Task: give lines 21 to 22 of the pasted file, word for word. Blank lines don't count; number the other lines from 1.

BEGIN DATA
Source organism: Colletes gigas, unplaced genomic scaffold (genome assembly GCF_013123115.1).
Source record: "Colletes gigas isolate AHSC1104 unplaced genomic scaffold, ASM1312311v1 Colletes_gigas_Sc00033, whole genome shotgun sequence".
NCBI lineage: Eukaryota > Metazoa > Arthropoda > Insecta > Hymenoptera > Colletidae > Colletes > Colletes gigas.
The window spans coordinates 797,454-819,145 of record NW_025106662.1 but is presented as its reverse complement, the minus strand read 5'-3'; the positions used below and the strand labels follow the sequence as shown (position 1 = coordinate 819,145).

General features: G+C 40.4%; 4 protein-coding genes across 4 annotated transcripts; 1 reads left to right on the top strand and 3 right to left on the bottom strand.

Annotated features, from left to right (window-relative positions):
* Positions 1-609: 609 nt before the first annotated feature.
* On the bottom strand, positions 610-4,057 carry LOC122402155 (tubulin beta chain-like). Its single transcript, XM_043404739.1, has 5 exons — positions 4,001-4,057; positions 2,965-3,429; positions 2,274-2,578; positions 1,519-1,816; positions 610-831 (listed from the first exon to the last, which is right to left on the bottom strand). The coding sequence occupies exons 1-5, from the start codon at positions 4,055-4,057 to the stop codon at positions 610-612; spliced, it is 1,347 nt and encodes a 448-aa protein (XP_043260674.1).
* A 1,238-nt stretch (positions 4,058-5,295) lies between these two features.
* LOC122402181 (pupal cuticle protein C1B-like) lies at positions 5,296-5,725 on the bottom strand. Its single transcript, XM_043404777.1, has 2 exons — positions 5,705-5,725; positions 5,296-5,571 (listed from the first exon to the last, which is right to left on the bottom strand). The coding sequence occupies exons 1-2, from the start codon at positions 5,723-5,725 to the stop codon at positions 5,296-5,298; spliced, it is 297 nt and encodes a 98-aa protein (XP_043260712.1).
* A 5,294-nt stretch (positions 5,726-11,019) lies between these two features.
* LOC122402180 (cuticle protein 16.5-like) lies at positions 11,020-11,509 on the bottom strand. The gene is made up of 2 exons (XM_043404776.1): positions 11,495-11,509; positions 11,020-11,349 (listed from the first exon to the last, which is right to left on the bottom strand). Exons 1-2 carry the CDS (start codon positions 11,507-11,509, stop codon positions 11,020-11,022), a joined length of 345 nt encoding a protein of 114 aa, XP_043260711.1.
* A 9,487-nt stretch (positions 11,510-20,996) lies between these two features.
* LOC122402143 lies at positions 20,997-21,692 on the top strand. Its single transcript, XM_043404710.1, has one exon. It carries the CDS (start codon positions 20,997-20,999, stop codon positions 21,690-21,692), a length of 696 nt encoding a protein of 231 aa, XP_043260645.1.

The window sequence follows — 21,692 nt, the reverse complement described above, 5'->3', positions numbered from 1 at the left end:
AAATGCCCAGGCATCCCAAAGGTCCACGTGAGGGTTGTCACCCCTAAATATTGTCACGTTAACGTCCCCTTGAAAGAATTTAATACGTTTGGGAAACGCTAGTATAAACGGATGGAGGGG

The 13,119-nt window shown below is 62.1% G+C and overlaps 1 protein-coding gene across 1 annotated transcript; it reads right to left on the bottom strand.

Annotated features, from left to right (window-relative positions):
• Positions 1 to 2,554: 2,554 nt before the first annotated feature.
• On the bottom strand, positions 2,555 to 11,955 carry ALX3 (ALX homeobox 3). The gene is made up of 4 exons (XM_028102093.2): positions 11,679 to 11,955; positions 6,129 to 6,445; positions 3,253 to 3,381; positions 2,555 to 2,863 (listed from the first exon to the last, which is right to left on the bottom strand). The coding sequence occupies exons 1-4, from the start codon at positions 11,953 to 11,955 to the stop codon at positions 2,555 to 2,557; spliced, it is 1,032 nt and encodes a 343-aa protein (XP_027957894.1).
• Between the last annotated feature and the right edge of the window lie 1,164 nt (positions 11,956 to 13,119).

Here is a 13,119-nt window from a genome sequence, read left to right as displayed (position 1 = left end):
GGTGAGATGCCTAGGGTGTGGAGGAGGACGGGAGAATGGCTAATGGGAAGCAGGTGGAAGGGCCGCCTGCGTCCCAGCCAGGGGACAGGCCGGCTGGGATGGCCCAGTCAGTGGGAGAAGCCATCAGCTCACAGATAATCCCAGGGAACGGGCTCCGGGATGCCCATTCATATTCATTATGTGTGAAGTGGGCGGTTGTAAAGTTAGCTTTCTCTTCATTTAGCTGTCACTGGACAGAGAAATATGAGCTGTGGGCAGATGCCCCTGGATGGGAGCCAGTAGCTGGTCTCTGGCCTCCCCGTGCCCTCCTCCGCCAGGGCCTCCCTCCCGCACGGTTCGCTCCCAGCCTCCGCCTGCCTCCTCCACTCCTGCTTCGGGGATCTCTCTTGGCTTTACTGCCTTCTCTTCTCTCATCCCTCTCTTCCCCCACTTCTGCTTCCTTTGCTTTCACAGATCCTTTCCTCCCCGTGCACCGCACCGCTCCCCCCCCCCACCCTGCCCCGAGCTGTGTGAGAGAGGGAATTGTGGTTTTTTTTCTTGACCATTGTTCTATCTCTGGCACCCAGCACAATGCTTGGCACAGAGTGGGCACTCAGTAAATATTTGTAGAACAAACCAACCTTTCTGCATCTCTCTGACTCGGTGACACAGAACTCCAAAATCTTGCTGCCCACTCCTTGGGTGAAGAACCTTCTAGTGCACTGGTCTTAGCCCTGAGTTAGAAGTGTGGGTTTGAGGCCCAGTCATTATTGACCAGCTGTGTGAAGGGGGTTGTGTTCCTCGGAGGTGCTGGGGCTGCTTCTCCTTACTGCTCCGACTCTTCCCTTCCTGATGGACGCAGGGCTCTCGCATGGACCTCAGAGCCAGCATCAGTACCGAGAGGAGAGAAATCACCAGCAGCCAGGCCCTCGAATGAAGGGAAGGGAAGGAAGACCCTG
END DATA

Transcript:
• Between the last annotated feature and the right edge of the window lie 1,164 nt (positions 11,956 to 13,119).

Here is a 13,119-nt window from a genome sequence, read left to right as displayed (position 1 = left end):